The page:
Volume 4 Supplement 1
Urine-derived Renal Epithelial Cells (URECs) as a source of biomaterial from ciliopathy patients for functional studies and diagnostics
© Ajzeberg et al. 2015
Published: 13 July 2015
Many ciliopathies are diagnosed in infants and children. Obtaining blood and/or skin biopsies for diagnostic and research purposes requires a visit to the clinic and a specialized sample collection skill. We sought alternative non-invasive sources of biomaterial from patients.
We have generated an approved Standard Operating Procedure to isolate and culture primary renal collecting duct cells from urine (URECs).
We show that URECs are approximately 30% proximal tubule cells (megalin positive) and 70% collecting duct cells (AQP2 positive) from the patient. The cells grow on coverslips for immunocytochemistry, can be frozen and grow for 15-20 passages without immortalization. We demonstrate that whereas URECs from healthy individuals ciliate well, URECs from ciliopathy patients with nephronophthisis do not. URECs can form 3D spheroids to study patient-specific tubulogenesis defects. siRNA and overexpression "rescue" experiments in URECs make these cells amenable to functional studies complementing diagnostics. As a proof of principle we show how URECs can be used to test the relevance of genetic variants of "uncertain significance" obtained from whole-exome sequencing. Lastly, we have used patient URECs to explore pharmacological intervention on a patient-specific basis.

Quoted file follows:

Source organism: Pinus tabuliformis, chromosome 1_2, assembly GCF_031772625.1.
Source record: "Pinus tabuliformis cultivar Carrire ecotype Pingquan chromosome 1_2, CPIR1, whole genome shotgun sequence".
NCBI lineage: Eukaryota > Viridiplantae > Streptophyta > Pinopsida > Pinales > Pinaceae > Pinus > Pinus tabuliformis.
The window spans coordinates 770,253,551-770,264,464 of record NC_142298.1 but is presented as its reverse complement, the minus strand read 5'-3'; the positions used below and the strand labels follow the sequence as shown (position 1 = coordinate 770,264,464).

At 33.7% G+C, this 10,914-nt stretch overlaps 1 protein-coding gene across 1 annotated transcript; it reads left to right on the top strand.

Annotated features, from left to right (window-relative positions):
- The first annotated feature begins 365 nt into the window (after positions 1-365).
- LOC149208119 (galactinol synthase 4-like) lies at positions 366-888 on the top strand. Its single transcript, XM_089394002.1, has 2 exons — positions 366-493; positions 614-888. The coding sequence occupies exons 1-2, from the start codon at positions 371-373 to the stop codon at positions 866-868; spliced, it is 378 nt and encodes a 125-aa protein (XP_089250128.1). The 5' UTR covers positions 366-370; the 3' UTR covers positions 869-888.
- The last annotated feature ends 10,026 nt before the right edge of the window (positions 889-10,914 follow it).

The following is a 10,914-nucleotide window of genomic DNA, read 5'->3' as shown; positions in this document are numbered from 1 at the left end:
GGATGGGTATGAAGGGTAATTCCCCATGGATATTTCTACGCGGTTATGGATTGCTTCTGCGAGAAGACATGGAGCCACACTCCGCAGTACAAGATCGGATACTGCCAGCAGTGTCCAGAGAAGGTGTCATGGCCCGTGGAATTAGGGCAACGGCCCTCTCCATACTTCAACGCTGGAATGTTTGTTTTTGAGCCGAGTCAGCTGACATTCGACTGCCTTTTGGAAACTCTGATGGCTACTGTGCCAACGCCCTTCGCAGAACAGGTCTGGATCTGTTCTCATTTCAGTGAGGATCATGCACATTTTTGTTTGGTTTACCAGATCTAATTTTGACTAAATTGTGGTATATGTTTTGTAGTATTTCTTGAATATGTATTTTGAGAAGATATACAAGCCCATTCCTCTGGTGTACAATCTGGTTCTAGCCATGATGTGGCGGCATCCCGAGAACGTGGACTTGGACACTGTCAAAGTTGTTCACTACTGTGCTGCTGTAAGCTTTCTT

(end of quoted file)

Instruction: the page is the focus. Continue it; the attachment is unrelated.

This protocol expands the toolkit available to clinical geneticists and researchers alike in a child-friendly manner. Urine culture offers a non-invasive option for genetic and functional testing and does not require the family to go to the clinic for sample donation. We contend that UREC culture will facilitate personalized medicine for the ciliopathy community and beyond.
This article is published under license to BioMed Central Ltd. This is an Open Access article distributed under the terms of the Creative Commons Attribution License (http://creativecommons.org/licenses/by/4.0), which permits unrestricted use, distribution, and reproduction in any medium, provided the original work is properly cited. The Creative Commons Public Domain Dedication waiver (http://creativecommons.org/publicdomain/zero/1.0/) applies to the data made available in this article, unless otherwise stated.